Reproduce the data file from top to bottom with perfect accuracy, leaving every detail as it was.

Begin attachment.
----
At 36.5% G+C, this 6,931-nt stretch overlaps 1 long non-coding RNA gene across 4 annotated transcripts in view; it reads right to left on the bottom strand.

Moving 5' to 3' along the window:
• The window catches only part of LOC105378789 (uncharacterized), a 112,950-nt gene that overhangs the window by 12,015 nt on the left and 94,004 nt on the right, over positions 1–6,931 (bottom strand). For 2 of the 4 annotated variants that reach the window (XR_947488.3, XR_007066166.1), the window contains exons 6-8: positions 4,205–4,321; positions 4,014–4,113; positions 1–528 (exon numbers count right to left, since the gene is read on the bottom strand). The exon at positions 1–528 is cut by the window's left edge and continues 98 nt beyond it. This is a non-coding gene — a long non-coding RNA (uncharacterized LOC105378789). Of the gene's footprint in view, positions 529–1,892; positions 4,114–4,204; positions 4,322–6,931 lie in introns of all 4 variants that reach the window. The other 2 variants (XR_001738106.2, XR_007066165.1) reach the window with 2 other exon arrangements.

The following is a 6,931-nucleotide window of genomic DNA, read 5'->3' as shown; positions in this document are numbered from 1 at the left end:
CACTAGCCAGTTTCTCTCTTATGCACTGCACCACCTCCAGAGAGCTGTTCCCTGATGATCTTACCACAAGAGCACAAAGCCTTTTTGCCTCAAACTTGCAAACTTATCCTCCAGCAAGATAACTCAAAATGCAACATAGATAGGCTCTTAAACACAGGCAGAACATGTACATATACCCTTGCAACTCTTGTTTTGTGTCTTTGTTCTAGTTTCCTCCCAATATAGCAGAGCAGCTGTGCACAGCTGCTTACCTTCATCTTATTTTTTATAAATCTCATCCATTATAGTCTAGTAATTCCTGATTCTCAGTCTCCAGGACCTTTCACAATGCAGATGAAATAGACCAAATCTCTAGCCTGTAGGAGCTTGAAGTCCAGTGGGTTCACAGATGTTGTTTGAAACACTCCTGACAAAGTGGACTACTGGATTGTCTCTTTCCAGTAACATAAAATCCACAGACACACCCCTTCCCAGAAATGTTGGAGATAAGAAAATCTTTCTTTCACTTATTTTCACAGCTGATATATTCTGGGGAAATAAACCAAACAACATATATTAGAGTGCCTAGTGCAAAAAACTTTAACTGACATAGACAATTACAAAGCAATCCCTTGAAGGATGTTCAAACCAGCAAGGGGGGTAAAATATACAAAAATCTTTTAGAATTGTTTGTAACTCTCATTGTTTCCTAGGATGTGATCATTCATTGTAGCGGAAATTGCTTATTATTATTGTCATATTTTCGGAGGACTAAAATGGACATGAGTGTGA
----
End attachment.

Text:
At 36.5% G+C, this 6,931-nt stretch overlaps 1 long non-coding RNA gene across 4 annotated transcripts in view; it reads right to left on the bottom strand.

Moving 5' to 3' along the window:
• The window catches only part of LOC105378789 (uncharacterized), a 112,950-nt gene that overhangs the window by 12,015 nt on the left and 94,004 nt on the right, over positions 1–6,931 (bottom strand). For 2 of the 4 annotated variants that reach the window (XR_947488.3, XR_007066166.1), the window contains exons 6-8: positions 4,205–4,321; positions 4,014–4,113; positions 1–528 (exon numbers count right to left, since the gene is read on the bottom strand). The exon at positions 1–528 is cut by the window's left edge and continues 98 nt beyond it. This is a non-coding gene — a long non-coding RNA (uncharacterized LOC105378789). Of the gene's footprint in view, positions 529–1,892; positions 4,114–4,204; positions 4,322–6,931 lie in introns of all 4 variants that reach the window. The other 2 variants (XR_001738106.2, XR_007066165.1) reach the window with 2 other exon arrangements.

The following is a 6,931-nucleotide window of genomic DNA, read 5'->3' as shown; positions in this document are numbered from 1 at the left end:
CACTAGCCAGTTTCTCTCTTATGCACTGCACCACCTCCAGAGAGCTGTTCCCTGATGATCTTACCACAAGAGCACAAAGCCTTTTTGCCTCAAACTTGCAAACTTATCCTCCAGCAAGATAACTCAAAATGCAACATAGATAGGCTCTTAAACACAGGCAGAACATGTACATATACCCTTGCAACTCTTGTTTTGTGTCTTTGTTCTAGTTTCCTCCCAATATAGCAGAGCAGCTGTGCACAGCTGCTTACCTTCATCTTATTTTTTATAAATCTCATCCATTATAGTCTAGTAATTCCTGATTCTCAGTCTCCAGGACCTTTCACAATGCAGATGAAATAGACCAAATCTCTAGCCTGTAGGAGCTTGAAGTCCAGTGGGTTCACAGATGTTGTTTGAAACACTCCTGACAAAGTGGACTACTGGATTGTCTCTTTCCAGTAACATAAAATCCACAGACACACCCCTTCCCAGAAATGTTGGAGATAAGAAAATCTTTCTTTCACTTATTTTCACAGCTGATATATTCTGGGGAAATAAACCAAACAACATATATTAGAGTGCCTAGTGCAAAAAACTTTAACTGACATAGACAATTACAAAGCAATCCCTTGAAGGATGTTCAAACCAGCAAGGGGGGTAAAATATACAAAAATCTTTTAGAATTGTTTGTAACTCTCATTGTTTCCTAGGATGTGATCATTCATTGTAGCGGAAATTGCTTATTATTATTGTCATATTTTCGGAGGACTAAAATGGACATGAGTGTGA